• 2 November 1948 — Maiden voyage of Exochorda
    • 1948–1959 — Exochorda served as passenger-cargo ship sailing from New York to the Mediterranean
    • 15 March 1959 — Exochorda towed to Bethlehem Steel Corp. for preparation to be placed in reserve fleet[10]
    • 1959–1967 — Returned to the US Maritime Administration and mothballed in Hudson River Reserve Fleet at Stony Point, NY
    • June 1967 — The U.S. Maritime Administration announced plans to sell the former cruise liner, Exochorda, for either non-transportation use or scrap
    • 28 September 1967 — Announcement of Stevens Institute of Technology's bid of $130,301 for Exochorda
    • October 1967 — US Maritime Administration awards Exochorda to Stevens Institute of Technology for $130,301 to be used as a floating dormitory
    • 4 October 1967 — Exochorda was towed from the Hudson River Reserve Fleet in Jones Point, N.Y. to the Hoboken Yard of Bethlehem Steel Corporation in Hoboken, New Jersey to be refurbished as a dormitory
    • 10 November 1967 — Vessel towed from the Bethlehem Steel Corporation to the school-owned Eight Street Pier, Stevens Institute of Technology, Hoboken, NJ
  • SS Stevens
    • November 1967 — Christened SS Stevens
    • January 1968 — First student residents of Stevens moved aboard
    • 23 May 1975 — Last student leaves Stevens
    • 26 August 1975 — Last Voyage: towed from Hoboken NJ to a shipyard in Chester, PA
    • 1975–1979 — Partially dismantled in Chester, PA
    • March 1979 — Resold to scrappers at Kearny, NJ

Notes[edit]

^ a:  A ship named Exochorda and member of the pre-war "4 Aces" is not in the lineage of the post-war Exochorda. The pre-war Exochorda had been converted to military transport USS Harry Lee, later sold to Turkish Maritime Lines and renamed Tarsus.[11]

^ b:  In 1964, American Export Lines merged with Isbrandtsen Co., becoming American Export-Isbrandtsen Lines.

^ c:  Brochures and print ads published by American Export Lines identified their quartet of ships as "4 Aces", as opposed to "Four Aces" (see 4 Aces ad).

^ d:  Miné (pronounced "MEE-nah") Okubo, a Japanese American author and artist, was best known for her book, Citizen 13660, published in 1946 and winner of the 1984 American Book Award. Through artistry and brief text, the book recounts her experience while being held in the Japanese American internment camps at Tanforan and Topaz, during 1942.[12] By virtue of its location, Okubo's Mediterranean mural was in view of all Exochorda passengers entering or leaving the ship by way of the main gangplank, which connected to the main foyer.

^ e:  Saul Steinberg, a cartoonist and illustrator, well known for his many "New Yorker" magazine cover drawings, created large murals for Exochorda and other "4 Aces" ships.[13] Stevens contained three Steinberg murals, all in located in the aft lounge on Promenade deck. A large, 11-panel mural was located above the bar, and two smaller, single-panel murals were located on the walls opposite the bar, one on the starboard side and one on the port. The large mural aboard sister ship, Texas Clipper, the former Excambion, was the subject of a Texas Parks and Wildlife Department video that described the serendipitous discovery of the mural prior to sinking Texas Clipper as an artificial reef off Brownsville, Texas. When asked to estimate the value of unusually large (22 ft.) mural,—according to Dale Shively, Artificial Reef Coordinator for Texas Parks and Wildlife—the Steinberg Foundation responded, "not millions of dollars, but it's probably at least six figures".[14]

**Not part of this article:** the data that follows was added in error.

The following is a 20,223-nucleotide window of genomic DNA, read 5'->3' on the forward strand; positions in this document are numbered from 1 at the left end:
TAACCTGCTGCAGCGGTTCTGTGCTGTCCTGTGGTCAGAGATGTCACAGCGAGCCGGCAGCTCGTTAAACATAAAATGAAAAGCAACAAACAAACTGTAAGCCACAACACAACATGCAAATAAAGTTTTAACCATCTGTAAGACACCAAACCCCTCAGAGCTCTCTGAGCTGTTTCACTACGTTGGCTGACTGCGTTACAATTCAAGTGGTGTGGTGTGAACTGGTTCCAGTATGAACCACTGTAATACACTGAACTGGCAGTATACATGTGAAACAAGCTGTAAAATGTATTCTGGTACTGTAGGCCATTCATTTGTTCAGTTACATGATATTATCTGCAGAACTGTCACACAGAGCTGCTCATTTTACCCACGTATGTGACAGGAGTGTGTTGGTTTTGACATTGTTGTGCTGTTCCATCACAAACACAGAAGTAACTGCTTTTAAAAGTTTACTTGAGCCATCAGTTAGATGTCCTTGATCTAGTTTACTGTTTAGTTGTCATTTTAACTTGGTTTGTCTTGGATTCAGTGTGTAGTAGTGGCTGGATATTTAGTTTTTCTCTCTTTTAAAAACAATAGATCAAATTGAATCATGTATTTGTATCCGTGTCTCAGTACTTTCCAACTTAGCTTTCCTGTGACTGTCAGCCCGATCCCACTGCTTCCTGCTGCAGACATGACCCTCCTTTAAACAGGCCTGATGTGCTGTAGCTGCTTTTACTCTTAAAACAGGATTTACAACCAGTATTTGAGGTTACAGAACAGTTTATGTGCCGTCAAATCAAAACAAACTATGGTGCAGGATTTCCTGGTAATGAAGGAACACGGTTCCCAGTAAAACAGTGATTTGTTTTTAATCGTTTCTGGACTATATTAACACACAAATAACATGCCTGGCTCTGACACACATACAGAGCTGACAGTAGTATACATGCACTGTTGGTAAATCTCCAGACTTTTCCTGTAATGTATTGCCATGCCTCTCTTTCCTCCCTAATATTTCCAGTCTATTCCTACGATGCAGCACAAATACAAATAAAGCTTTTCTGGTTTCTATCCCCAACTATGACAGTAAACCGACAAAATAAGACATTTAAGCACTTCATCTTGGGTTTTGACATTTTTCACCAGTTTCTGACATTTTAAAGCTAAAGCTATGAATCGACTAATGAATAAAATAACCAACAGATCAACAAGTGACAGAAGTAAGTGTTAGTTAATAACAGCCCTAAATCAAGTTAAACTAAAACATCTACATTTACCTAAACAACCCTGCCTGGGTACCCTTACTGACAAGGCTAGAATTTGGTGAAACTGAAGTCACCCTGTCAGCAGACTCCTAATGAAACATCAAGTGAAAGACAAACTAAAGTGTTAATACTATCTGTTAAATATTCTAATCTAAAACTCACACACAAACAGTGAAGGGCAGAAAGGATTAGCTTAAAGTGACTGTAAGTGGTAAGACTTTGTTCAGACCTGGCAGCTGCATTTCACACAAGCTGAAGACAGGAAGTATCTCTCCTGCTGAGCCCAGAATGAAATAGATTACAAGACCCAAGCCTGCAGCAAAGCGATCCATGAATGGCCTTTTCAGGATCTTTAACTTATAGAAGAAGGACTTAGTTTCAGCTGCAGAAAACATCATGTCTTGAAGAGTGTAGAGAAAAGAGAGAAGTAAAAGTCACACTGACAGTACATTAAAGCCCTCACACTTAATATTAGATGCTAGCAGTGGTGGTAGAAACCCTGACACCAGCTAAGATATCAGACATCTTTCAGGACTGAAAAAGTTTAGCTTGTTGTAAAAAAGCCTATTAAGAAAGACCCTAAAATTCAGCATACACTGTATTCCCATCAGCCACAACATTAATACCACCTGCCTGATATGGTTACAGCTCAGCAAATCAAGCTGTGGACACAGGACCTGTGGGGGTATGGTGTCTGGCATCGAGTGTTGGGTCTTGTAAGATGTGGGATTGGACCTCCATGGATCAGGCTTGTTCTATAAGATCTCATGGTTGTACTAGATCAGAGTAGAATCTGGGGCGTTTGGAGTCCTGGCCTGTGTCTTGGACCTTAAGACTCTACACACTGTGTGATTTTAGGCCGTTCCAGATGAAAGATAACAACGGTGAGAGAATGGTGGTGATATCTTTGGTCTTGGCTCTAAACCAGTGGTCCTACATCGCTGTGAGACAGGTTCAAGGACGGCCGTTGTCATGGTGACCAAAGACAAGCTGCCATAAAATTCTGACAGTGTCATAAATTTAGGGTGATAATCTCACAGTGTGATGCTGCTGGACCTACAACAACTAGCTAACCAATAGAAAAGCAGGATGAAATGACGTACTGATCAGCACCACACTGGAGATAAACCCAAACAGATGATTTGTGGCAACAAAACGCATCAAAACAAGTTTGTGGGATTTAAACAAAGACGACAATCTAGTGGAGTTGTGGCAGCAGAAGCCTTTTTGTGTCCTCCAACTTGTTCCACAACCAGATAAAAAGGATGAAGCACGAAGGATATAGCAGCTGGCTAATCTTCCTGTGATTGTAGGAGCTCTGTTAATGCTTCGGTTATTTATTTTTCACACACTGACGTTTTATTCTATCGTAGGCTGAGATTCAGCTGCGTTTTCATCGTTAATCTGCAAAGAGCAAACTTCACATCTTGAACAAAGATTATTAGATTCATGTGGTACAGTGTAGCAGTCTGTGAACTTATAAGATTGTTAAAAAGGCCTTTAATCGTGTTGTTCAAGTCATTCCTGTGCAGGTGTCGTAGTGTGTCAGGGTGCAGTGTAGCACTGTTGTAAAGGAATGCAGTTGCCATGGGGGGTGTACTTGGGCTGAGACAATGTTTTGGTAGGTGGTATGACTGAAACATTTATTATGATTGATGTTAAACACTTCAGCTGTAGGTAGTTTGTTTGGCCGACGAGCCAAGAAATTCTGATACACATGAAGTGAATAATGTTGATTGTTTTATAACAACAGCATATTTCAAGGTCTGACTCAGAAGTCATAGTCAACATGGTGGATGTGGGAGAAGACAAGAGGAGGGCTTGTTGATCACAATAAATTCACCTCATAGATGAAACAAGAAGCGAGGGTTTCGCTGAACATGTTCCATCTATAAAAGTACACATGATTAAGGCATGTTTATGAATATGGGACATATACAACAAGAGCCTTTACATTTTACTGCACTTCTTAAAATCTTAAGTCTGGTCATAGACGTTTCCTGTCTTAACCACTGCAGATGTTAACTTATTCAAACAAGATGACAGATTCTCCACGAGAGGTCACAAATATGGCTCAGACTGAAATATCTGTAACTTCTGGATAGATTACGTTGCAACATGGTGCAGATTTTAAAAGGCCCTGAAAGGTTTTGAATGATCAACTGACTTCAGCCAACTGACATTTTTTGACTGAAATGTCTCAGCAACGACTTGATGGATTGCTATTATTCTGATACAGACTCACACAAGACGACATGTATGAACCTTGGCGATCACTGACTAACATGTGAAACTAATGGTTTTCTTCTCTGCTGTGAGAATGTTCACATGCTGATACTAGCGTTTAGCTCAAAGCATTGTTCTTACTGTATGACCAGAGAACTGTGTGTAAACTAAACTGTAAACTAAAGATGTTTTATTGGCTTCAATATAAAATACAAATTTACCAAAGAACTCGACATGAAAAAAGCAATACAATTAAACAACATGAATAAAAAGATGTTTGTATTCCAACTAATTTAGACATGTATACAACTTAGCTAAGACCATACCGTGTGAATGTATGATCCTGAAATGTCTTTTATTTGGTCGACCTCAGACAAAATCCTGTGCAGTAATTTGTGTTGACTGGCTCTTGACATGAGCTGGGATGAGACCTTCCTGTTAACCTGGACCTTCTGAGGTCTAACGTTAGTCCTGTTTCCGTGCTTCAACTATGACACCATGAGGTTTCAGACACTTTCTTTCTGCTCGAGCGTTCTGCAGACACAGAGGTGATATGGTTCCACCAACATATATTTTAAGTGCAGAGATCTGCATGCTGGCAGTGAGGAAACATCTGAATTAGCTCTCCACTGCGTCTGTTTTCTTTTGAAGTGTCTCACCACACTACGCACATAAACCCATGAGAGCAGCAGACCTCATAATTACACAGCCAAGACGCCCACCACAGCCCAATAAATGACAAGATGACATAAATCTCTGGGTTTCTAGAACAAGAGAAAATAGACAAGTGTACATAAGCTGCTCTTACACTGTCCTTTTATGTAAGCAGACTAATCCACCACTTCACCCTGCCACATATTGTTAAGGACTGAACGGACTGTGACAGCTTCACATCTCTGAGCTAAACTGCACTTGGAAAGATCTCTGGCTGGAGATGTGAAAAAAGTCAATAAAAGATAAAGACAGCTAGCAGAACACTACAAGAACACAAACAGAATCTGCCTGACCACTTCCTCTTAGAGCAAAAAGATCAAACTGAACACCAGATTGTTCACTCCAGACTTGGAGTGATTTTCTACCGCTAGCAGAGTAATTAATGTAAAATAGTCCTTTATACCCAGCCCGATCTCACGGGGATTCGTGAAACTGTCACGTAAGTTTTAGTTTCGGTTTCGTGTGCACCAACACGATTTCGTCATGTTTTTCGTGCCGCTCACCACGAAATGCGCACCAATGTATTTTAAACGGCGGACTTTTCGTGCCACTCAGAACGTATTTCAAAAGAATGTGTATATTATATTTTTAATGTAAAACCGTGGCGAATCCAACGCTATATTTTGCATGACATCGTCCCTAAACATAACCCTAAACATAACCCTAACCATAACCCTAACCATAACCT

^ f:  An accomplished American artist from New York, Loren MacIver painted a different dining room mural for each of the new "4 Aces" ships.[13]

References[edit]

  1. ^ a b c d e Goldberg, Mark (1992). "Caviar & Cargo" The C3 Passenger Ships. 2. North American Maritime Books. ASIN B00GVYD8U8. ISBN 978-0685700594. 
  2. ^ Priolo, Gary P. "NavSource Online: Amphibious Photo Archive". Retrieved 2008-10-07. 
  3. ^ a b Rice, Diana (1948-08-01). "News from the field of travel" (PDF, fee required). New York Times. p. X9. Retrieved 2008-06-08. 
  4. ^ "Exochorda ready for maiden voyage" (PDF, fee required). New York Times. 1948-10-27. p. 55. Retrieved 2008-05-29. 
  5. ^ "Export lines plan new '4 Aces' fleet" (PDF, fee required). New York Times. 1947-03-23. p. S11. Retrieved 2008-05-26. 
  6. ^ Department of the Navy - Naval Historical Center. "Allied Ships Present in Tokyo Bay During the Surrender Ceremony, 2 September 1945". Retrieved 2008-05-01. 
  7. ^ "Export lines set to resume routes" (PDF, fee required). New York Times. 1948-05-12. p. 55. Retrieved 2008-05-26. 
  8. ^ a b "Excalibur is set for maiden voyage" (PDF, fee required). New York Times. 1948-09-24. p. 51. Retrieved 2008-06-19. 
  9. ^ "Modern Art Goes to Sea". Fortune. June 1949. p. 94. 
  10. ^ Alexander McDonald v. US, Bethlehem Steel Company, 321 F.2d 437 (United States Court of Appeals Third Circuit 1963-08-01).
  11. ^ Vincent L. Saldutti. "History of the Lee". Retrieved 2008-05-01. 
  12. ^ Hanstad, Chelsie; et al. "Miné Okubo 1912-2001". The University of Minnesota. Retrieved 2008-06-20. 
  13. ^ a b American Export Lines (May 1950). "Mediterranean Passenger Service by the New '4 Aces' (Brochure)". Sailings and Rates. 4: 40. 
  14. ^ Dale Shivley (2007). The Texas Clipper (News video). Brownsville, Texas: Texas Parks and Wildlife Department. Retrieved 2008-06-20. 

External links[edit]